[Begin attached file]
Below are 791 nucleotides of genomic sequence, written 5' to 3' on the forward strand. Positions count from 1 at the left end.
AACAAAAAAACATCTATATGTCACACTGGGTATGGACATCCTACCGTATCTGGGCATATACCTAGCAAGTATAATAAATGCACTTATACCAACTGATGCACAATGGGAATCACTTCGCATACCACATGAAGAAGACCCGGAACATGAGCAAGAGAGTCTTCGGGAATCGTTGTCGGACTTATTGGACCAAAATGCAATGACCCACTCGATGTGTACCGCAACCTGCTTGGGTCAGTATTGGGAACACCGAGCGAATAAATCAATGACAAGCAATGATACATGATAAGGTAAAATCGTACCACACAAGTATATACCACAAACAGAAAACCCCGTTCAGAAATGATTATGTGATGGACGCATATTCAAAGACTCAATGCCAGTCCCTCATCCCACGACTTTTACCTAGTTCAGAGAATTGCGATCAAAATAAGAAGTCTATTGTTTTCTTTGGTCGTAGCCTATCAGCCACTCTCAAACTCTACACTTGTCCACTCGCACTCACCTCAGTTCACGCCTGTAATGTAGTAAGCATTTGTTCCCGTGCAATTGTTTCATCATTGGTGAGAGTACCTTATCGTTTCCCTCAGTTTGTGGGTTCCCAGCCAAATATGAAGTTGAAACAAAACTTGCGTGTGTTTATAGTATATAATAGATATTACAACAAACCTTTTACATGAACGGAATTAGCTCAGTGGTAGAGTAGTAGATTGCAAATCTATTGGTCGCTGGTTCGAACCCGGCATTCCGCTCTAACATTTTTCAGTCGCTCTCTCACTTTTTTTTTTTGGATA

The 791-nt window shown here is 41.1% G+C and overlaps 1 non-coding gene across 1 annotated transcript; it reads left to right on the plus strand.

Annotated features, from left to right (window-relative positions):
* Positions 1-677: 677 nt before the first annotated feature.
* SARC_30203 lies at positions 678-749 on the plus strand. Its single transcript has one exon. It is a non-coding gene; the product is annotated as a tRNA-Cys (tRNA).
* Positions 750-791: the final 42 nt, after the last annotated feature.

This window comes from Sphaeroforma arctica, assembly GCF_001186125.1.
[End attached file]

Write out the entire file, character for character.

Below are 791 nucleotides of genomic sequence, written 5' to 3' on the forward strand. Positions count from 1 at the left end.
AACAAAAAAACATCTATATGTCACACTGGGTATGGACATCCTACCGTATCTGGGCATATACCTAGCAAGTATAATAAATGCACTTATACCAACTGATGCACAATGGGAATCACTTCGCATACCACATGAAGAAGACCCGGAACATGAGCAAGAGAGTCTTCGGGAATCGTTGTCGGACTTATTGGACCAAAATGCAATGACCCACTCGATGTGTACCGCAACCTGCTTGGGTCAGTATTGGGAACACCGAGCGAATAAATCAATGACAAGCAATGATACATGATAAGGTAAAATCGTACCACACAAGTATATACCACAAACAGAAAACCCCGTTCAGAAATGATTATGTGATGGACGCATATTCAAAGACTCAATGCCAGTCCCTCATCCCACGACTTTTACCTAGTTCAGAGAATTGCGATCAAAATAAGAAGTCTATTGTTTTCTTTGGTCGTAGCCTATCAGCCACTCTCAAACTCTACACTTGTCCACTCGCACTCACCTCAGTTCACGCCTGTAATGTAGTAAGCATTTGTTCCCGTGCAATTGTTTCATCATTGGTGAGAGTACCTTATCGTTTCCCTCAGTTTGTGGGTTCCCAGCCAAATATGAAGTTGAAACAAAACTTGCGTGTGTTTATAGTATATAATAGATATTACAACAAACCTTTTACATGAACGGAATTAGCTCAGTGGTAGAGTAGTAGATTGCAAATCTATTGGTCGCTGGTTCGAACCCGGCATTCCGCTCTAACATTTTTCAGTCGCTCTCTCACTTTTTTTTTTTGGATA

The 791-nt window shown here is 41.1% G+C and overlaps 1 non-coding gene across 1 annotated transcript; it reads left to right on the plus strand.

Annotated features, from left to right (window-relative positions):
* Positions 1-677: 677 nt before the first annotated feature.
* SARC_30203 lies at positions 678-749 on the plus strand. Its single transcript has one exon. It is a non-coding gene; the product is annotated as a tRNA-Cys (tRNA).
* Positions 750-791: the final 42 nt, after the last annotated feature.

This window comes from Sphaeroforma arctica, assembly GCF_001186125.1.